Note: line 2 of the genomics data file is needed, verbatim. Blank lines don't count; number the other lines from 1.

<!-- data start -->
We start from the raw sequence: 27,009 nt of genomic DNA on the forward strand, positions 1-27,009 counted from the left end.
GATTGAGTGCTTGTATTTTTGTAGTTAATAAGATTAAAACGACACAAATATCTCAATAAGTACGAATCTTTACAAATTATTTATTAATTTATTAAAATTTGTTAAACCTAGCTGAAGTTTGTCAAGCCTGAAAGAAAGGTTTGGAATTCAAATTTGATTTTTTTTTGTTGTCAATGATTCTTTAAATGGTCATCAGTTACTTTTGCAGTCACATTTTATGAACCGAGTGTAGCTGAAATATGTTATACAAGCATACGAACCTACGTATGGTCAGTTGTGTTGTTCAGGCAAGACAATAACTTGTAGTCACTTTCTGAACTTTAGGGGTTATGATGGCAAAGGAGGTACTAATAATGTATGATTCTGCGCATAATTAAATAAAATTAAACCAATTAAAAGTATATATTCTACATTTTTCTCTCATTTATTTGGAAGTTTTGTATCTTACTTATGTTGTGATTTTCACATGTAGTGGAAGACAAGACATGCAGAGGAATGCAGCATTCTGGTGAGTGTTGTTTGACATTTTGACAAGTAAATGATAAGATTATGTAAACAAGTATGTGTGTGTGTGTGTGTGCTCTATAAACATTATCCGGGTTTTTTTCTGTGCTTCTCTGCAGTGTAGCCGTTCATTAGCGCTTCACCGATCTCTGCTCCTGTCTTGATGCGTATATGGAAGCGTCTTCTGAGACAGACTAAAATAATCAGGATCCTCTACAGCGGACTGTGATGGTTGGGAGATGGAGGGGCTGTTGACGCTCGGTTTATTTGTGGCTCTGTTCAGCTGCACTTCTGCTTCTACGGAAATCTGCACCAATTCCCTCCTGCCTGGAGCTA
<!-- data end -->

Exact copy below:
GATTGAGTGCTTGTATTTTTGTAGTTAATAAGATTAAAACGACACAAATATCTCAATAAGTACGAATCTTTACAAATTATTTATTAATTTATTAAAATTTGTTAAACCTAGCTGAAGTTTGTCAAGCCTGAAAGAAAGGTTTGGAATTCAAATTTGATTTTTTTTTGTTGTCAATGATTCTTTAAATGGTCATCAGTTACTTTTGCAGTCACATTTTATGAACCGAGTGTAGCTGAAATATGTTATACAAGCATACGAACCTACGTATGGTCAGTTGTGTTGTTCAGGCAAGACAATAACTTGTAGTCACTTTCTGAACTTTAGGGGTTATGATGGCAAAGGAGGTACTAATAATGTATGATTCTGCGCATAATTAAATAAAATTAAACCAATTAAAAGTATATATTCTACATTTTTCTCTCATTTATTTGGAAGTTTTGTATCTTACTTATGTTGTGATTTTCACATGTAGTGGAAGACAAGACATGCAGAGGAATGCAGCATTCTGGTGAGTGTTGTTTGACATTTTGACAAGTAAATGATAAGATTATGTAAACAAGTATGTGTGTGTGTGTGTGTGCTCTATAAACATTATCCGGGTTTTTTTCTGTGCTTCTCTGCAGTGTAGCCGTTCATTAGCGCTTCACCGATCTCTGCTCCTGTCTTGATGCGTATATGGAAGCGTCTTCTGAGACAGACTAAAATAATCAGGATCCTCTACAGCGGACTGTGATGGTTGGGAGATGGAGGGGCTGTTGACGCTCGGTTTATTTGTGGCTCTGTTCAGCTGCACTTCTGCTTCTACGGAAATCTGCACCAATTCCCTCCTGCCTGGAGCTA